Dealing with global warming will be expensive. The price tag last year for the drought was about $35 billion, according to the reinsurer Aon Benfield. Hurricane Sandy cost a further $65 billion. The National Oceanic and Atmospheric Administration said that last year ranked as the second-costliest in terms of natural disasters since 1980 — lagging only 2005 when Hurricane Katrina swamped New Orleans.
And yet this is nothing compared with what the future will bring.
“The impact to date has been pretty small,” said William Nordhaus of Yale, one of the leading economists studying the impact of climate change.
Nicholas Stern of the London School of Economics, another expert on the costs of climate change, said: “What we are seeing is on the back of warming of only 0.8 degrees centigrade” since the second half of the 19th century. “What we risk is 4, 5, 6 degrees even by the end of this century.”
For all the damage wrought by Sandy and Katrina, weather disasters in recent years have cost us probably less than a tenth of 1 percent of our economic product. Yet, according to Professor Nordhaus, “Damages will rise more sharply than the temperature curve.”
The president’s speech notwithstanding, the cost of dealing with these looming disasters is not to be found in the budgets discussed by the White House and Congressional Republicans, which would shrink much of the government to its smallest share of the economy since the early 1960s.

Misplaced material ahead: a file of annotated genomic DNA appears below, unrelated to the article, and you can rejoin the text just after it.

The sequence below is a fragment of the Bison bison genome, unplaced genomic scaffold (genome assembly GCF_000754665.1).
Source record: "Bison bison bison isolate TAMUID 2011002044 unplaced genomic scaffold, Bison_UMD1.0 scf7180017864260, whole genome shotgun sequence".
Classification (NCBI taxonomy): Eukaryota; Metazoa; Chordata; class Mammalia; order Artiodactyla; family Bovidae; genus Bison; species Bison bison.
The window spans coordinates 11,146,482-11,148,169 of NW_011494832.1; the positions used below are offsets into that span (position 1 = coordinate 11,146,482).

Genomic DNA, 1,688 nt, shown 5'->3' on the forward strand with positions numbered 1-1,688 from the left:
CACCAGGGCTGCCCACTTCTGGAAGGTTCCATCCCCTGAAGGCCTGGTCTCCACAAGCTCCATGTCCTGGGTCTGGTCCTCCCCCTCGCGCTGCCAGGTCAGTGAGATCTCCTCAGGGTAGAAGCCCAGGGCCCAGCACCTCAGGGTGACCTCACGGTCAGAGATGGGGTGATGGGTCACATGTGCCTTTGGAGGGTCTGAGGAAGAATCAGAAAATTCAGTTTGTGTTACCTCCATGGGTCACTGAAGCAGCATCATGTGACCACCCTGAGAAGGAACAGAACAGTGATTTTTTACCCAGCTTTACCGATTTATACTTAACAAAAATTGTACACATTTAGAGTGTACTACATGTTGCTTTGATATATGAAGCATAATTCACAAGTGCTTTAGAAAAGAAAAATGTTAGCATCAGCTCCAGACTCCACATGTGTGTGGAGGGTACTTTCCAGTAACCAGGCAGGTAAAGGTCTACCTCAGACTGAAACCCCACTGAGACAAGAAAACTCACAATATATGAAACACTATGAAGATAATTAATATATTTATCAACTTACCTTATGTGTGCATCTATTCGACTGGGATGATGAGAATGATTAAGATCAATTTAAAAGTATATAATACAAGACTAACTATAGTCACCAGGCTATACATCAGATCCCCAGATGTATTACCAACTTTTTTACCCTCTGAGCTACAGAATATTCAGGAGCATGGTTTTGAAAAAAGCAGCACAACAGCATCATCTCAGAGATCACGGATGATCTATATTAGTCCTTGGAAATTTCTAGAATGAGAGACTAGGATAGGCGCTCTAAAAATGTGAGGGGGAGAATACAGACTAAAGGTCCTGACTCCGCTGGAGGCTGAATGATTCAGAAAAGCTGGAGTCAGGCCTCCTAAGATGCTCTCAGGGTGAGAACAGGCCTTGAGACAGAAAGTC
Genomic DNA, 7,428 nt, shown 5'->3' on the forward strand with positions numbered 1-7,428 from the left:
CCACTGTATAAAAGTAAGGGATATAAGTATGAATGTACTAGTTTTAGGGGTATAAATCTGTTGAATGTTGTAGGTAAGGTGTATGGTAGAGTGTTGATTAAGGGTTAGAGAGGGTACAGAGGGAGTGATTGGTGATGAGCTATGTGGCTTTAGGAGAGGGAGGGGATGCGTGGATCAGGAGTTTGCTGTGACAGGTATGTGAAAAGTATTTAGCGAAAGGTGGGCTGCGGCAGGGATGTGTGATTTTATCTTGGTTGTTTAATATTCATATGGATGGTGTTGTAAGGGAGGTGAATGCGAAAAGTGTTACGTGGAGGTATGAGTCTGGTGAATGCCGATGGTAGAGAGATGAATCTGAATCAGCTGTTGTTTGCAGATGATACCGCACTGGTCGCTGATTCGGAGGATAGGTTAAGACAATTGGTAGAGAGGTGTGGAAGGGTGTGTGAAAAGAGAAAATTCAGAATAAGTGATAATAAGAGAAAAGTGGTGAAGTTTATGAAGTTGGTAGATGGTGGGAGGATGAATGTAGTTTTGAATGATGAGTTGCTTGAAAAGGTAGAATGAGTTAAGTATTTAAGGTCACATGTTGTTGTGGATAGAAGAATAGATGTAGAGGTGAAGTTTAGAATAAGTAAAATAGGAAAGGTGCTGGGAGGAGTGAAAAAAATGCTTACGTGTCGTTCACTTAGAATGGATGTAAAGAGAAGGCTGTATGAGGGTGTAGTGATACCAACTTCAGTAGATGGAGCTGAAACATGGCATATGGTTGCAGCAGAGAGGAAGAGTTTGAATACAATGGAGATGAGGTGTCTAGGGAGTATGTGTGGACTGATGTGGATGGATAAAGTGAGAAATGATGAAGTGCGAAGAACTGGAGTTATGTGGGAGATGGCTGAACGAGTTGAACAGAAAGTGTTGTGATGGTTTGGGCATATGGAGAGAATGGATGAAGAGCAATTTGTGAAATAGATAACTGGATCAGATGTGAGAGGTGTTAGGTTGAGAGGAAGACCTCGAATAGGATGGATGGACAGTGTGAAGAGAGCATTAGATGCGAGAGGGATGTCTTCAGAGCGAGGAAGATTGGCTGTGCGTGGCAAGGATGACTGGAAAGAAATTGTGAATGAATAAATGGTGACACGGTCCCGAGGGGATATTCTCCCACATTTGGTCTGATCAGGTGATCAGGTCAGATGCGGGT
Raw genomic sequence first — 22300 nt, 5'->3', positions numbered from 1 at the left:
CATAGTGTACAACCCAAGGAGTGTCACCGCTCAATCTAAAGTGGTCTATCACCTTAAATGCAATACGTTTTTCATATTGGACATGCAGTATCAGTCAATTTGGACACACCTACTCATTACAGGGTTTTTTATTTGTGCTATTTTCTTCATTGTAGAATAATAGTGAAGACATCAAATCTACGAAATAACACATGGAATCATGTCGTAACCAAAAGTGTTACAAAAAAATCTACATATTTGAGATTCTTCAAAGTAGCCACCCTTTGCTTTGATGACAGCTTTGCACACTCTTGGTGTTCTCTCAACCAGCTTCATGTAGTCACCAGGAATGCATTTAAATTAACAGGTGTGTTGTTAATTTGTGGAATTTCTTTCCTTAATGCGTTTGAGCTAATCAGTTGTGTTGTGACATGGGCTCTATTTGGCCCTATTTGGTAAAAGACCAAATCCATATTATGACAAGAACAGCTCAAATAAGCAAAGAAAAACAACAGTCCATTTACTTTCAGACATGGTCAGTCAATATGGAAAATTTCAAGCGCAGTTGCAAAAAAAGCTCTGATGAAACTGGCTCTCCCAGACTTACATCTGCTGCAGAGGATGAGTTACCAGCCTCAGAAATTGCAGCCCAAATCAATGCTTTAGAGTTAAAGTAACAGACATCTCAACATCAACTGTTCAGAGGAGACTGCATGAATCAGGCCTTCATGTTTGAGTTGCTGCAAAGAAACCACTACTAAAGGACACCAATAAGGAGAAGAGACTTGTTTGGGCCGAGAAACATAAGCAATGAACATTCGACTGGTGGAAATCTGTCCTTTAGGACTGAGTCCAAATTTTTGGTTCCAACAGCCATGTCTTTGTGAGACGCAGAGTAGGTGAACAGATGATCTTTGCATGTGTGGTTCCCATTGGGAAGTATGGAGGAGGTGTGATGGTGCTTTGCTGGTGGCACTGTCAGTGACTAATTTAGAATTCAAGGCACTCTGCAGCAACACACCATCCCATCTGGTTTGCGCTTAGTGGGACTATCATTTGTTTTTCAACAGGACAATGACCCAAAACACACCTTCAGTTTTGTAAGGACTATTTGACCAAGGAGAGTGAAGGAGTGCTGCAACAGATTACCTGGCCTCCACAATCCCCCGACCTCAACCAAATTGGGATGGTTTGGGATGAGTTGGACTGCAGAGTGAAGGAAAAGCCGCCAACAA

Neither is the cost of steering the economy away from the fossil fuels that are to blame for a warming atmosphere. A report from the World Economic Forum estimated that would cost $700 billion a year in public and private investment.
The reluctance is not because we have no idea how to finance these efforts. We do. Top economists agree a tax on fuels and the carbon they spew into the atmosphere would be the cheapest way to combat climate change. [*editor note: see below] Most advanced countries rely on some variant of this tax. The question is whether the prospect of more droughts and more powerful hurricanes will push Americans to embrace it, too.
Among the 34 industrialized nations of the Organization for Economic Cooperation and Development, these taxes average about $68.4 per metric ton of carbon dioxide. The United States, by contrast, has a gas tax to pay for highway improvement, and that’s about it. Total federal taxes on energy amount to $6.30 per ton.
Some states add excise taxes — California has a gas tax equivalent to about $46.50 per ton of carbon dioxide and a $2.33-per-ton tax on jet kerosene. But, according to a review by the O.E.C.D., the federal government is unique in imposing no taxes on other energy use, from residential heating to power generation.
A tax on energy could single-handedly take on climate change. For starters, it would encourage people and businesses to burn less, reducing emissions at a stroke. One study found that a carbon tax of $15 per ton would reduce greenhouse emissions by 14 percent as people sought to save energy by driving less, insulating their homes and switching to renewable fuels, among other things.
What’s more, it would raise lots of money. Estimates reviewed in a report by the Tax Policy Center ranged from 0.6 percent of the nation’s gross domestic product — for a tax of $20 per ton of carbon dioxide — to 1.6 percent of G.D.P. for a tax of $41 per ton. Consider this: 1.6 percent of G.D.P. is $240 billion a year. And $41 per ton amounts to an extra 35 cents a gallon of gas.